Copyright 1998 The New York Times Company
The New York Times
January 4, 1998, Sunday, Late Edition - Final Correction Appended
SECTION: Section 4;Page 5;Column 1;Week in Review Desk
LENGTH: 808 words
HEADLINE: The Nation: Trial and Error; The Client's Always Right. Even if He's Not.
BYLINE: By MICHAEL COOPER
THEODORE J. KACZYNSKI, the hermit standing trial on charges that he is the Unabomber, has told his defense team that he believes satellites control people and place electrodes in their brains. He himself is controlled by an omnipotent organization which he is powerless to resist, he told the lawyers. So it was with some reluctance that they finally agreed last week not to mount an insanity defense.
Why did they do this, when their client faces the death penalty if convicted and the Government has reportedly amassed mounds of evidence linking Mr. Kaczynski to bombings that left 3 people dead and 28 injured? Simply put, because Mr. Kaczynski is said to oppose any assertion that he is mentally ill. And in lawyer-client relations, as in retail, the customer is always right. Even when he is wrong.
"Where the client has a significant interest and what the client wants to do is neither unlawful or unethical, the client has the final say," said Monroe H. Freedman, a professor of legal ethics at Hofstra University. "The dilemma for the defense lawyer is heightened where the defense lawyer believes the client is incompetent to stand trial but the court has found that the client is competent to stand trial." The Art of Persuasion
And since defendants have a right to choose their defense, the onus is on the lawyer to try to talk the client into the best strategy. "It may be the measure of a good lawyer to be persuasive with the client," said George Kuhlman, ethics counsel of the American Bar Association.
But the lawyers lose once in a while. Take the case of Colin Ferguson, convicted of killing 6 people and injuring 19 aboard a Long Island Rail Road train in 1993. He was originally represented by the team of William M. Kunstler and Ronald L. Kuby, who are not exactly slouches when it comes to zealous representation, and they crafted a novel defense for him called "black rage" -- positing that Mr. Ferguson had been driven to act by years of oppression and racism.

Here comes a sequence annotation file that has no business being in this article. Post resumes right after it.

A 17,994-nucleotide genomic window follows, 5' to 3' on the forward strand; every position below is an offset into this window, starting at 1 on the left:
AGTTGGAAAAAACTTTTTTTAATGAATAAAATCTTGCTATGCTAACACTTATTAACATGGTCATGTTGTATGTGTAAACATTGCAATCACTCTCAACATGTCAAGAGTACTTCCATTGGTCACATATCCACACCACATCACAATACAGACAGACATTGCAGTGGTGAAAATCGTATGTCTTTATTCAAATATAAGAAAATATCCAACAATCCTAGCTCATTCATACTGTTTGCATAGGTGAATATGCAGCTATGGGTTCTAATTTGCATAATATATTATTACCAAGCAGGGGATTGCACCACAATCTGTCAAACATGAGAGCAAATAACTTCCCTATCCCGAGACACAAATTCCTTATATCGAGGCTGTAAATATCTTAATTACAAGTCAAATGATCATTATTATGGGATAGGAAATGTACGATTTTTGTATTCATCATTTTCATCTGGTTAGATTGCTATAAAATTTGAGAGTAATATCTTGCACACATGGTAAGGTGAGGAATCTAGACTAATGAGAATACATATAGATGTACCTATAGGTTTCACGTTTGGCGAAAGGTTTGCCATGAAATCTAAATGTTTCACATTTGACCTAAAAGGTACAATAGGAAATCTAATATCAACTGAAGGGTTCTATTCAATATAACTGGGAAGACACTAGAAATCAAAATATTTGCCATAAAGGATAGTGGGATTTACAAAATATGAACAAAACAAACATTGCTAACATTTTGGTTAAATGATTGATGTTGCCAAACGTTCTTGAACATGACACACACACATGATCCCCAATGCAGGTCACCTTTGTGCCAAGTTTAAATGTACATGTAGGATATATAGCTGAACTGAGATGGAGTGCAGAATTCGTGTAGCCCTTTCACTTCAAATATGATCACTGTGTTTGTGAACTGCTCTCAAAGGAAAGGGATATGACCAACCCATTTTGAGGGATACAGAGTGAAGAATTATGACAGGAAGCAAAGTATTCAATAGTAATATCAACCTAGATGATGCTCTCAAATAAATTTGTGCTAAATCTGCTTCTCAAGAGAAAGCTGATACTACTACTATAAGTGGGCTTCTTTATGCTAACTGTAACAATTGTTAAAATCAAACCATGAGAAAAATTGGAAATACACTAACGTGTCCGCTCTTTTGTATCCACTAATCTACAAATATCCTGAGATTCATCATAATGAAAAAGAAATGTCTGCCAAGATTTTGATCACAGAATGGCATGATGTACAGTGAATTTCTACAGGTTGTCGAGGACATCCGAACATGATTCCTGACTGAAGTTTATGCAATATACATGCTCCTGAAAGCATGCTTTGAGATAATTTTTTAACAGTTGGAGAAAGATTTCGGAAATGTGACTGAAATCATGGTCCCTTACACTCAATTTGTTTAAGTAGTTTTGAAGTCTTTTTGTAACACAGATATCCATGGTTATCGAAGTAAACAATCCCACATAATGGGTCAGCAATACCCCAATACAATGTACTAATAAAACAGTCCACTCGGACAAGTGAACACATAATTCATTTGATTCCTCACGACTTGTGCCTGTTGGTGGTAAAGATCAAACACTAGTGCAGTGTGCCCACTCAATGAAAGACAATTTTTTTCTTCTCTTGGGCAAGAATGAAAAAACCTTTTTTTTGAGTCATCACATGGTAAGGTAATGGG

Then Mr. Ferguson balked and dismissed his lawyers, and the trial took a bizarre turn. "After Colin Ferguson insisted that we were part of an elaborate conspiracy to deprive him of eye care so that he would go blind and not be able to identify the shooter we tried to declare him incompetent to stand trial," Mr. Kuby said. "He fired us."
Mr. Ferguson decided to represent himself, and, with a straight face, told the jury that he was charged with 93 counts because the attack occurred in 1993. "Unless you're going to raise the competency bar, there's really not very much you can do in a situation like that," Mr. Kuby said.
Plenty of other defendants, too, have directed their attorneys not to act in what anyone else would call their best interests. Guinivere A. Garcia, a prostitute who was convicted of killing her husband in Illinois in 1992, decided she wanted the death penalty. She instructed her lawyer to waive her right to appeal and oppose an 11th-hour clemency petition. Despite her death wish, Gov. Jim Edgar commuted her sentence to life in prison without the possibility of parole.
Then there was Gangaram Mahes, also known as the serial diner. Mr. Mahes, a homeless man, preferred prison to New York City's shelters and streets, and came up with an ingenious and tasty way to get there: he repeatedly ordered expensive meals at nice restaurants and refused to pay the check in order to get arrested. He did it dozens of times.
During a trial for freeloading in 1994, a judge offered Mr. Mahes a 90-day sentence. His Legal Aid lawyer, Christina Swars, tried to argue the judge down. But as that would defeat the whole point, Mr. Mahes told her: "Take the 90 days."
"The client is not always right, but he always prevails," said Alan M. Dershowitz, the Harvard Law School professor and criminal defense lawyer. "In fact, the customer is almost always wrong. One of the hardest decisions in a trial is whether to put the client on the stand. Every con man thinks he's going to be a great witness. They all want to take the stand. But if the client disagrees with you, and wants to take the stand, you must put him on the stand." Sending a Message
Defendants who commit crimes for political reasons are especially loath to assert an insanity defense, some for fear it would dilute their message and others because they want to be martyrs for their causes.
In the case of Mr. Kaczynski, which opens tomorrow in Sacramento, Calif., the defense may yet assert that he is mentally ill. If Mr. Kaczynski is convicted, lawyers may argue that he should not be executed because his mental illness provides a mitigating explanation for his actions. Whether he will go along with such a strategy is unclear. When his mental health was first discussed in open court, at a pretrial hearing, he threw his pen across the table.
CORRECTION-DATE: January 11, 1998, Sunday
CORRECTION: An article last Sunday about the relationship between lawyers and their clients misspelled the name of a Legal Aid lawyer. She is Christina Swarns, not Swars.
GRAPHIC: Photo: Colin Ferguson and Ronald L. Kuby, one of the lawyers he dismissed. (Associated Press)